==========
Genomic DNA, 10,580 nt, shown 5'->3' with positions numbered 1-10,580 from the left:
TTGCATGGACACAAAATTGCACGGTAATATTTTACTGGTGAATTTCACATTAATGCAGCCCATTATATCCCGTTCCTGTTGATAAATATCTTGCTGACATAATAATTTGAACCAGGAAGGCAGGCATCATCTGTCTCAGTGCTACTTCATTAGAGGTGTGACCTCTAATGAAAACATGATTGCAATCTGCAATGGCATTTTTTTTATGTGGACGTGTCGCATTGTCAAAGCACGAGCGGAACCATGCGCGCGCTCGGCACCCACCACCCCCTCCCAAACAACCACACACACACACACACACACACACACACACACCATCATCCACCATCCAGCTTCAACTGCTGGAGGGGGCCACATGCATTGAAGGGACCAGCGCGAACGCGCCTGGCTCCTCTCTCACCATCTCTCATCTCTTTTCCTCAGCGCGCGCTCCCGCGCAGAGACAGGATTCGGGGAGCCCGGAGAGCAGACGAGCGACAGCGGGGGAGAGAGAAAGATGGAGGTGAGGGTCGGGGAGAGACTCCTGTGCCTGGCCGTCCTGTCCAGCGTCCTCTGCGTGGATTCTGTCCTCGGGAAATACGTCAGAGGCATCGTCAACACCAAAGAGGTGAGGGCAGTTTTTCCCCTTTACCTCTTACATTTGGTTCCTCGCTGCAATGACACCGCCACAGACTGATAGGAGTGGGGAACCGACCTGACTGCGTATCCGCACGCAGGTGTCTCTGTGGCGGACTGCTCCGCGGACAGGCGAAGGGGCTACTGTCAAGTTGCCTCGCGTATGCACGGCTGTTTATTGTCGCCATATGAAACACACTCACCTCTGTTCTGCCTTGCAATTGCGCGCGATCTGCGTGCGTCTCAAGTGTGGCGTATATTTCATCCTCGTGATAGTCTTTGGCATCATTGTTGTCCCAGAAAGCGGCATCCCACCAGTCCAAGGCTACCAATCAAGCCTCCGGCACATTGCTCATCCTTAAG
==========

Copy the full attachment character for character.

Genomic DNA, 10,580 nt, shown 5'->3' with positions numbered 1-10,580 from the left:
TTGCATGGACACAAAATTGCACGGTAATATTTTACTGGTGAATTTCACATTAATGCAGCCCATTATATCCCGTTCCTGTTGATAAATATCTTGCTGACATAATAATTTGAACCAGGAAGGCAGGCATCATCTGTCTCAGTGCTACTTCATTAGAGGTGTGACCTCTAATGAAAACATGATTGCAATCTGCAATGGCATTTTTTTTATGTGGACGTGTCGCATTGTCAAAGCACGAGCGGAACCATGCGCGCGCTCGGCACCCACCACCCCCTCCCAAACAACCACACACACACACACACACACACACACACACACCATCATCCACCATCCAGCTTCAACTGCTGGAGGGGGCCACATGCATTGAAGGGACCAGCGCGAACGCGCCTGGCTCCTCTCTCACCATCTCTCATCTCTTTTCCTCAGCGCGCGCTCCCGCGCAGAGACAGGATTCGGGGAGCCCGGAGAGCAGACGAGCGACAGCGGGGGAGAGAGAAAGATGGAGGTGAGGGTCGGGGAGAGACTCCTGTGCCTGGCCGTCCTGTCCAGCGTCCTCTGCGTGGATTCTGTCCTCGGGAAATACGTCAGAGGCATCGTCAACACCAAAGAGGTGAGGGCAGTTTTTCCCCTTTACCTCTTACATTTGGTTCCTCGCTGCAATGACACCGCCACAGACTGATAGGAGTGGGGAACCGACCTGACTGCGTATCCGCACGCAGGTGTCTCTGTGGCGGACTGCTCCGCGGACAGGCGAAGGGGCTACTGTCAAGTTGCCTCGCGTATGCACGGCTGTTTATTGTCGCCATATGAAACACACTCACCTCTGTTCTGCCTTGCAATTGCGCGCGATCTGCGTGCGTCTCAAGTGTGGCGTATATTTCATCCTCGTGATAGTCTTTGGCATCATTGTTGTCCCAGAAAGCGGCATCCCACCAGTCCAAGGCTACCAATCAAGCCTCCGGCACATTGCTCATCCTTAAG